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Antimicrobial Plant Cell Culture Supported by Nanocellulose Composite

Innovative research published within the journal Materials has led to the development of a novel bacterial nanocellulose (BNC) carrier system for cell cultures of a medicinal plant, Chelidonium majus, which is known highly for its antimicrobial properties.

Study: Bacterial Nanocellulose Fortified with Antimicrobial and Anti-Inflammatory Natural Products from Chelidonium majus Plant Cell Cultures. Image Credit: AnaLysiSStudiO/Shutterstock.com

This research can hold a significant role in advancing antimicrobial treatment, especially in the height of microbial resistance.

Bacterial Nanocellulose

Bacterial nanocellulose, which consists of cellulose, one of the most widely found compounds, is a natural biopolymer that is produced by microorganisms, such as Komagataeibacter xylinus.

NBC cultured in glass vessel took form of cylinder of 50 mm diameter. The upper panel shows the top, while the lower panel the side plane of 3 days old NBC carriers subjected to K. xylinus cells full removal (NaOH, alkaline lysis) or to process of auto-claving in water (H2O), or NBC which was not subjected to any cleansing process (not-treated, NC).

 NBC cultured in glass vessel took form of cylinder of 50 mm diameter. The upper panel shows the top, while the lower panel the side plane of 3 days old NBC carriers subjected to K. xylinus cells full removal (NaOH, alkaline lysis) or to process of auto-claving in water (H2O), or NBC which was not subjected to any cleansing process (not-treated, NC). © Zielińska, S., et al., (2021)

After the removal of K. xylinus, enabling BNC to be cell-free, this biopolymer can be highly useful in a range of applications without cytotoxic or general adverse effects from live tissue interaction. Its environmentally friendly properties are a key contributor to its popularity among researchers in various fields, from biomedical to biotechnology.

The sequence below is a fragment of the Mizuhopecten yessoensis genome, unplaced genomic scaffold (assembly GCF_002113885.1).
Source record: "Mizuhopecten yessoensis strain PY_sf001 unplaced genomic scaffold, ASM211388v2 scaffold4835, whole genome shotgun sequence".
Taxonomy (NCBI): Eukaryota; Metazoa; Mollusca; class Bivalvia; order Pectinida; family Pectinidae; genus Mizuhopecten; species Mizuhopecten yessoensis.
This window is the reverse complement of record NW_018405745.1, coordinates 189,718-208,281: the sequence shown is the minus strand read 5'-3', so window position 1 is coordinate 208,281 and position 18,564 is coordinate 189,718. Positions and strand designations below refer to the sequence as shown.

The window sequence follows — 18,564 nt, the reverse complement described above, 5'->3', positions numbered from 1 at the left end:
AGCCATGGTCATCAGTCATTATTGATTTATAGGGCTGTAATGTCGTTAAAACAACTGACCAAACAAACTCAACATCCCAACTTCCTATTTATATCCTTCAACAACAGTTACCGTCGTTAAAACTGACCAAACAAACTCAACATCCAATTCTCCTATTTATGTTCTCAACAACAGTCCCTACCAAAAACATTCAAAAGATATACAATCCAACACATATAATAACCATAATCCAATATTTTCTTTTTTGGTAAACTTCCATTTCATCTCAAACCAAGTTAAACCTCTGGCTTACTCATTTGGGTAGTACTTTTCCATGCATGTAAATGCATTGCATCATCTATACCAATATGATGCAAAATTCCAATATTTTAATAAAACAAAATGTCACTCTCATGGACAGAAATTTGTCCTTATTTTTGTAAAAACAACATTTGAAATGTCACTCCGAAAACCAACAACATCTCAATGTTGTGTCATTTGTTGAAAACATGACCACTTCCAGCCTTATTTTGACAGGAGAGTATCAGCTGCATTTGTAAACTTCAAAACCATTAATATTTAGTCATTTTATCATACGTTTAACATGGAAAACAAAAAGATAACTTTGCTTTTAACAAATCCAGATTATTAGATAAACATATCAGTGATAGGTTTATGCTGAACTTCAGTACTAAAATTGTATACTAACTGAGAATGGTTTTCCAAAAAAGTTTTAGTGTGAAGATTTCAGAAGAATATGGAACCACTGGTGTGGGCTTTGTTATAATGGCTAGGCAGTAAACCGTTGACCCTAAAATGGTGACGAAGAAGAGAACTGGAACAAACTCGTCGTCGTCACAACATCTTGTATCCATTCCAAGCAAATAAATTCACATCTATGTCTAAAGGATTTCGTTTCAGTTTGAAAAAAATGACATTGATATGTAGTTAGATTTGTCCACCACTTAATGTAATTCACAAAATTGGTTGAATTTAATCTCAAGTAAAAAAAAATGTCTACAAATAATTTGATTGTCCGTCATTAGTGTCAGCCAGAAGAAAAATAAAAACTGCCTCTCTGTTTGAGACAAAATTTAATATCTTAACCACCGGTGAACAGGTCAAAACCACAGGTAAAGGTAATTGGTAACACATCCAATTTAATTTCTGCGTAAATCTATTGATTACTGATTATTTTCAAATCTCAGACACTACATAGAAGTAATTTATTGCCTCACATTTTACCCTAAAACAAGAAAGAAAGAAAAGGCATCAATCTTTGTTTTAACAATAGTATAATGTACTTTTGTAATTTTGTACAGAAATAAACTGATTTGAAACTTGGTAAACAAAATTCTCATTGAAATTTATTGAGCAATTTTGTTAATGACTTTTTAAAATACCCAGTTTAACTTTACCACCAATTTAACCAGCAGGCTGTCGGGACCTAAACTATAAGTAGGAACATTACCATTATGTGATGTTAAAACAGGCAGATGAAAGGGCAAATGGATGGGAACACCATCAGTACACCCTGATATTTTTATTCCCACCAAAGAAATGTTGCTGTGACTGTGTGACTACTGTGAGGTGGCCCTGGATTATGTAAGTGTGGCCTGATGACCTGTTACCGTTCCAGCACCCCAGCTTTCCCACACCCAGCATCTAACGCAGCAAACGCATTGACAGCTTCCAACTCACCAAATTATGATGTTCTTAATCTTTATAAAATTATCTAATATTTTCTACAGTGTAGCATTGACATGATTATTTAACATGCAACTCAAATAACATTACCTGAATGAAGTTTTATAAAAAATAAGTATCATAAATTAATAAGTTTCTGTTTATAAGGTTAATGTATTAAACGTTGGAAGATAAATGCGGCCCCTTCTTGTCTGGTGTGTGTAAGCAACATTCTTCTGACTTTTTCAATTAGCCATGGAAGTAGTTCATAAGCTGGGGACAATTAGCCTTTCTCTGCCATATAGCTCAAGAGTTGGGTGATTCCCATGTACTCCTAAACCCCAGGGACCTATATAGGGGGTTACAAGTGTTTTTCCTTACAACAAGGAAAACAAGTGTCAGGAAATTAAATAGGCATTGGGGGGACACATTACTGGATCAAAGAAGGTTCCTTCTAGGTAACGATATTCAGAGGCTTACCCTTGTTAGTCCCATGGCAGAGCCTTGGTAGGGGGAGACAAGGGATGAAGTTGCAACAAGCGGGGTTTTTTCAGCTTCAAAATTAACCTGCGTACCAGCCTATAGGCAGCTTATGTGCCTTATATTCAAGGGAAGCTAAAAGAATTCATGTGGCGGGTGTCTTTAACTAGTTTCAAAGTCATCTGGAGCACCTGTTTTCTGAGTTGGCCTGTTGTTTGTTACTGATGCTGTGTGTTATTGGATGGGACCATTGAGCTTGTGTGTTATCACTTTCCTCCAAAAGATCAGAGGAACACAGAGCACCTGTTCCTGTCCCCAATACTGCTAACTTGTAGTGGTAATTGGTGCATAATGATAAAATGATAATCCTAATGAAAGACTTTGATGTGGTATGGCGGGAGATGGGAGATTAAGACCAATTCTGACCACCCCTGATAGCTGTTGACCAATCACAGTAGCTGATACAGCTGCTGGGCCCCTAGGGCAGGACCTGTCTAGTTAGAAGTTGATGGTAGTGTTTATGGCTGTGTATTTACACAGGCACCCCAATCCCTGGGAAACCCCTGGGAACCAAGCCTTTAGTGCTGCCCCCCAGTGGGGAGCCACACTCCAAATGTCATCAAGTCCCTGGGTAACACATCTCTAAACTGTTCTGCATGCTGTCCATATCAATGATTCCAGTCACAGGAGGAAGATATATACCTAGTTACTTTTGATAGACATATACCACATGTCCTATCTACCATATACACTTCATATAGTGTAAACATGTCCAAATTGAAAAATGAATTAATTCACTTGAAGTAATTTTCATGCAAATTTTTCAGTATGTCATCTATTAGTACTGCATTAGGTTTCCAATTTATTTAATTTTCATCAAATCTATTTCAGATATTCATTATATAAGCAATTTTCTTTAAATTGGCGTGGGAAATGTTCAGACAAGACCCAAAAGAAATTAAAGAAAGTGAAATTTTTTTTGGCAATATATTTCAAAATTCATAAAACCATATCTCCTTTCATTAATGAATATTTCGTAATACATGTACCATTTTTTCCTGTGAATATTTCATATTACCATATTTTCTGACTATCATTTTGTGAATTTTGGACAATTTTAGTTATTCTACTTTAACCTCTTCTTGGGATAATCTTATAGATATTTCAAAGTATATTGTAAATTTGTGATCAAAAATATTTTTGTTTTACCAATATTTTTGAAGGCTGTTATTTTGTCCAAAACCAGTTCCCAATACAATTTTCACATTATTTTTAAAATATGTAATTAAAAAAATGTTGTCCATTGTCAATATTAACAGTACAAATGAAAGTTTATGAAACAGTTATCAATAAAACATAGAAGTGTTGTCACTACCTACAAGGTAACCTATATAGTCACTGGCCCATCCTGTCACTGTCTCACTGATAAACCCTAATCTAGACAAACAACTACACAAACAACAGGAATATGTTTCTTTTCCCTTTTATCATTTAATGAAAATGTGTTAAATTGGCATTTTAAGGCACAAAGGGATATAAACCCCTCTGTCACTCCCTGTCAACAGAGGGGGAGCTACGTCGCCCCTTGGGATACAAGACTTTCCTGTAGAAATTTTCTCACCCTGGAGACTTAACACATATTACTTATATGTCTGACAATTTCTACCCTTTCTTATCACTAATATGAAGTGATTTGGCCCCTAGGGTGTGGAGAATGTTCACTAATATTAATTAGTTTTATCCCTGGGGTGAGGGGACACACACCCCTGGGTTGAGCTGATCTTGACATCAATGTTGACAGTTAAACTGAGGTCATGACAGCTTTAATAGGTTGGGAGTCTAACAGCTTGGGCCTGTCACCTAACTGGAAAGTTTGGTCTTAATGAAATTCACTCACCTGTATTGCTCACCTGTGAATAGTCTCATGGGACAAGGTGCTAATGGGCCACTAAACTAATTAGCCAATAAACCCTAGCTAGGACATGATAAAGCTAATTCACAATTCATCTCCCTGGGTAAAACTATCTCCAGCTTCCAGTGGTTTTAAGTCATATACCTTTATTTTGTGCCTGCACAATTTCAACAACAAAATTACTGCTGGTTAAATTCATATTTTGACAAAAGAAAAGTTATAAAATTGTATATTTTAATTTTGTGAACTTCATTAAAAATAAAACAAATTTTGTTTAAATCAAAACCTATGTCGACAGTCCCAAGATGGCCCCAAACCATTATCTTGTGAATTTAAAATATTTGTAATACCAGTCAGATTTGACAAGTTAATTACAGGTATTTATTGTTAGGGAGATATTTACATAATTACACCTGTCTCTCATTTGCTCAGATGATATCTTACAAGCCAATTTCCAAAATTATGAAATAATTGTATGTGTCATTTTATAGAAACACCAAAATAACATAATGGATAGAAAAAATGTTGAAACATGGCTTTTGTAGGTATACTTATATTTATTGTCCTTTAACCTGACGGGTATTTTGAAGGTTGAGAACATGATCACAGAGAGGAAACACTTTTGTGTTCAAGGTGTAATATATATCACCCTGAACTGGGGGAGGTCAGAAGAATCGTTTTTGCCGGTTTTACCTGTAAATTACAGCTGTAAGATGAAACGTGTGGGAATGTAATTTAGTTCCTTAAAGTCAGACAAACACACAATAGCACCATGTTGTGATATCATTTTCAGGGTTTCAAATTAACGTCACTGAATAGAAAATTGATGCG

Interestingly, cellulose is one of the most commonly found compounds on Earth. With enhanced properties that can compete with plant cellulose, BNC retains benefits such as having a higher degree of purity, polymerization as well as water-related properties. This very useful biopolymer has already been established within literature through use within wound dressings, food additives, drug carriers, and even environment-friendly clothing.

While its establishment has spanned different areas, innovative researchers have studied its novel use as a plant cell carrier to produce pharmacologically active metabolites.

The Need for Novel Antimicrobials

With the ever-increasing concern of antimicrobial resistance for antibiotics and antiseptics, as well as the transference of resistance genes, researchers have undertaken advanced strategies to combat this crisis.

The C. majus cellular aggregates (oval shapes) on the 3-day-old NC fibrinous mesh. (A): magnification 10,000×; (B): 30,000×; (C): 50,000×, (D): close-up on C. majus cells, 100,000×. Microscope SEM Zeiss Auriga 60.  © Zielińska, S., et al., (2021)

This clinical demand for novel antimicrobials as well as administration routes has led to a proof-of-concept experiment pioneered by research published in Materials. The innovative researchers aimed to investigate the possibility of culturing C. majus cells on a BNC carrier.

C. majus or celandine, is a medicinal plant that contains a large number of alkaloids such as chelidonine, chelerythrine or Sanguinarine. Traditionally, this plant was used to improve eyesight and, more recently as a method to provide mild sedation. It has also been established in applications such as treating bronchitis, asthma, and jaundice.

Its anti-inflammatory and antimicrobial effects have been investigated by researchers to combine these potentially harmful effects against microbial pathogens and have been analyzed for their efficacy within BNC carriers.

The proof-of-concept research experiment included three forms of BNC which were tested comprising:

  • Unpurified polymer consisting of live K. xylinus cells
  • BC with killed but not removed K. xylinus cells (partially cleaned)
  • BC with killed and removed K. xylinus cells (fully purified with no bacterial cell remains)